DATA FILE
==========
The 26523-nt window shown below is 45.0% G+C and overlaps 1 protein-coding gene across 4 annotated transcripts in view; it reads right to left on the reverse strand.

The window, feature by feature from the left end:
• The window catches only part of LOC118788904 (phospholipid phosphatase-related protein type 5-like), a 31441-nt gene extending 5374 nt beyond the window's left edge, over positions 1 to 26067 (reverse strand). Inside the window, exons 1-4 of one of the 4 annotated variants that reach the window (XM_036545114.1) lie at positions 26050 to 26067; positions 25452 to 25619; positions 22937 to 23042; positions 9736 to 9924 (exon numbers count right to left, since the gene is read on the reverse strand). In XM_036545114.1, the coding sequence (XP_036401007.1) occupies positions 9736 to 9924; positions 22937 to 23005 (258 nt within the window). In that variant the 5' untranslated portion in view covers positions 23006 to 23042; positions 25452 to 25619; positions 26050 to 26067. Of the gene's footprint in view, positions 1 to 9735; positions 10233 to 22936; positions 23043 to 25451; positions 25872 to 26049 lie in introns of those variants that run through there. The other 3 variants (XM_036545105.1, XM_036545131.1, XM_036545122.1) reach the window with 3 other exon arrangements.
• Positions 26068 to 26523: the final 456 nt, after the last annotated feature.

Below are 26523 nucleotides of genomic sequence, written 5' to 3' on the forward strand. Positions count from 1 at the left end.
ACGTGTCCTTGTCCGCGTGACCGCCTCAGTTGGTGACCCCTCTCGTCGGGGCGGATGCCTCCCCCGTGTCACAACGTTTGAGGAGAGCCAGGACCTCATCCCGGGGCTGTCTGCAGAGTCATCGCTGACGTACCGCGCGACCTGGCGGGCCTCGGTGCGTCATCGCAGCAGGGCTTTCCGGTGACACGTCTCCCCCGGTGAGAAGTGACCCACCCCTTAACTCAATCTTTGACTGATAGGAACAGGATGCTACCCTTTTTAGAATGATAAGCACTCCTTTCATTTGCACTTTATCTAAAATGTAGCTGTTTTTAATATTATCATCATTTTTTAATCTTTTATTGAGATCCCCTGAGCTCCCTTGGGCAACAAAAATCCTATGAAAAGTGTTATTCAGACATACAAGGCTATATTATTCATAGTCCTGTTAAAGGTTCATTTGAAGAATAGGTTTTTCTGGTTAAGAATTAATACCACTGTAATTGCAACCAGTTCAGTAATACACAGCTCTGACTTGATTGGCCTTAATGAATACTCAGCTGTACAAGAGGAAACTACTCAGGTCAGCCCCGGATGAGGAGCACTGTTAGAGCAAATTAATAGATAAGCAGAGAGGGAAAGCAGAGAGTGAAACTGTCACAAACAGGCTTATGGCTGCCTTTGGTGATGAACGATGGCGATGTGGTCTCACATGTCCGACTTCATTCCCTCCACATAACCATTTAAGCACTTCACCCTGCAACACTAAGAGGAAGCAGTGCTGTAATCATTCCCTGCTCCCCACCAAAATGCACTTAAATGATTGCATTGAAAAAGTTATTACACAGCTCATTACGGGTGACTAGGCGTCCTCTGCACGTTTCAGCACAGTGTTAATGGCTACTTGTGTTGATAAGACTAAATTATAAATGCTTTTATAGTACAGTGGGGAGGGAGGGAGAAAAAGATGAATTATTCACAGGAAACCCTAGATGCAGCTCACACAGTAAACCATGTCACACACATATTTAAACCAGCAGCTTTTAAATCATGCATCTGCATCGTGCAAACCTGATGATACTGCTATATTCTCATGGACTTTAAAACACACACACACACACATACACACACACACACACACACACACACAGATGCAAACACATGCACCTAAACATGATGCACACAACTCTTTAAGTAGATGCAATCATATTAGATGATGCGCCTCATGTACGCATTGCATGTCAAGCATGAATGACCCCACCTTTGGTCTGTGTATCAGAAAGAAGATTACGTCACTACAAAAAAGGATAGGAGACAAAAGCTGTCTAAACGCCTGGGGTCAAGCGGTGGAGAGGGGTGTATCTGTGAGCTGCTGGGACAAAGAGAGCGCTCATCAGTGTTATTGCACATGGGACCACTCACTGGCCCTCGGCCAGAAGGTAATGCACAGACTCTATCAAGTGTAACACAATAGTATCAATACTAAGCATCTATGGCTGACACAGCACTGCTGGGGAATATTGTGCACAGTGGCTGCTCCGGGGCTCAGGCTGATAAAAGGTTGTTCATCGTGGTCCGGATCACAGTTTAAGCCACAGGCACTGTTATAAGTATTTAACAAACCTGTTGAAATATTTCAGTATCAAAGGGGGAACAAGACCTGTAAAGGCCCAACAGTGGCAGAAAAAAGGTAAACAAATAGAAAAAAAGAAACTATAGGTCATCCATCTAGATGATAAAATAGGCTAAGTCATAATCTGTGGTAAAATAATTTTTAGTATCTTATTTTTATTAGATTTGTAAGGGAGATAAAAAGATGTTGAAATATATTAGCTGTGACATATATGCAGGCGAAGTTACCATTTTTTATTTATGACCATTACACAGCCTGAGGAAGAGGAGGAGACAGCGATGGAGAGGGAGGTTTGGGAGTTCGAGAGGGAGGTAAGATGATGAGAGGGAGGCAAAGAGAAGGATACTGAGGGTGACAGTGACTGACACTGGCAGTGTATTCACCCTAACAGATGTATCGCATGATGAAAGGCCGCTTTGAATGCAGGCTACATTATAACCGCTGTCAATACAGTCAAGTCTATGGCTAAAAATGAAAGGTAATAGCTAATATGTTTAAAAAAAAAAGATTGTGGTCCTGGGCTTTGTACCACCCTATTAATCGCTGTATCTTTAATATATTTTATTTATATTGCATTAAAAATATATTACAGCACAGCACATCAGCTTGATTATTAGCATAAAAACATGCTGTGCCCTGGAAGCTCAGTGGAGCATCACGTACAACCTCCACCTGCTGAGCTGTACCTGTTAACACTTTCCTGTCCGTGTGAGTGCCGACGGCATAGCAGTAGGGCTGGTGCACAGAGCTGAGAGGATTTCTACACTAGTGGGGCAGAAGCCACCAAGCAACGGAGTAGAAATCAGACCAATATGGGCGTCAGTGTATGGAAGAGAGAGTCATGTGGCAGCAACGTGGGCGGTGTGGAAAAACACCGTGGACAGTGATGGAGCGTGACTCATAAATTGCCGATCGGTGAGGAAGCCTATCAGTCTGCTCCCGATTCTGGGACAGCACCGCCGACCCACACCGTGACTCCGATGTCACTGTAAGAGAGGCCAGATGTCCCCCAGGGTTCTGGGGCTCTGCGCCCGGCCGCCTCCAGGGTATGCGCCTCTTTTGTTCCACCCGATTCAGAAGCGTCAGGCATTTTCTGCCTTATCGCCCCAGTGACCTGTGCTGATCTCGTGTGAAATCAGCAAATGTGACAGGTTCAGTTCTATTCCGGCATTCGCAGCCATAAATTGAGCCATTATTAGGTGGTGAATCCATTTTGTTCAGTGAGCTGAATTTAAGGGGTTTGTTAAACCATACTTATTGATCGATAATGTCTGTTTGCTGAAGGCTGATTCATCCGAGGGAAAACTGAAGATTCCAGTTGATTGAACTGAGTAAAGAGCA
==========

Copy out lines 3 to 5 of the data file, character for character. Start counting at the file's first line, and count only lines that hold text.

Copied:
• The window catches only part of LOC118788904 (phospholipid phosphatase-related protein type 5-like), a 31441-nt gene extending 5374 nt beyond the window's left edge, over positions 1 to 26067 (reverse strand). Inside the window, exons 1-4 of one of the 4 annotated variants that reach the window (XM_036545114.1) lie at positions 26050 to 26067; positions 25452 to 25619; positions 22937 to 23042; positions 9736 to 9924 (exon numbers count right to left, since the gene is read on the reverse strand). In XM_036545114.1, the coding sequence (XP_036401007.1) occupies positions 9736 to 9924; positions 22937 to 23005 (258 nt within the window). In that variant the 5' untranslated portion in view covers positions 23006 to 23042; positions 25452 to 25619; positions 26050 to 26067. Of the gene's footprint in view, positions 1 to 9735; positions 10233 to 22936; positions 23043 to 25451; positions 25872 to 26049 lie in introns of those variants that run through there. The other 3 variants (XM_036545105.1, XM_036545131.1, XM_036545122.1) reach the window with 3 other exon arrangements.
• Positions 26068 to 26523: the final 456 nt, after the last annotated feature.

Below are 26523 nucleotides of genomic sequence, written 5' to 3' on the forward strand. Positions count from 1 at the left end.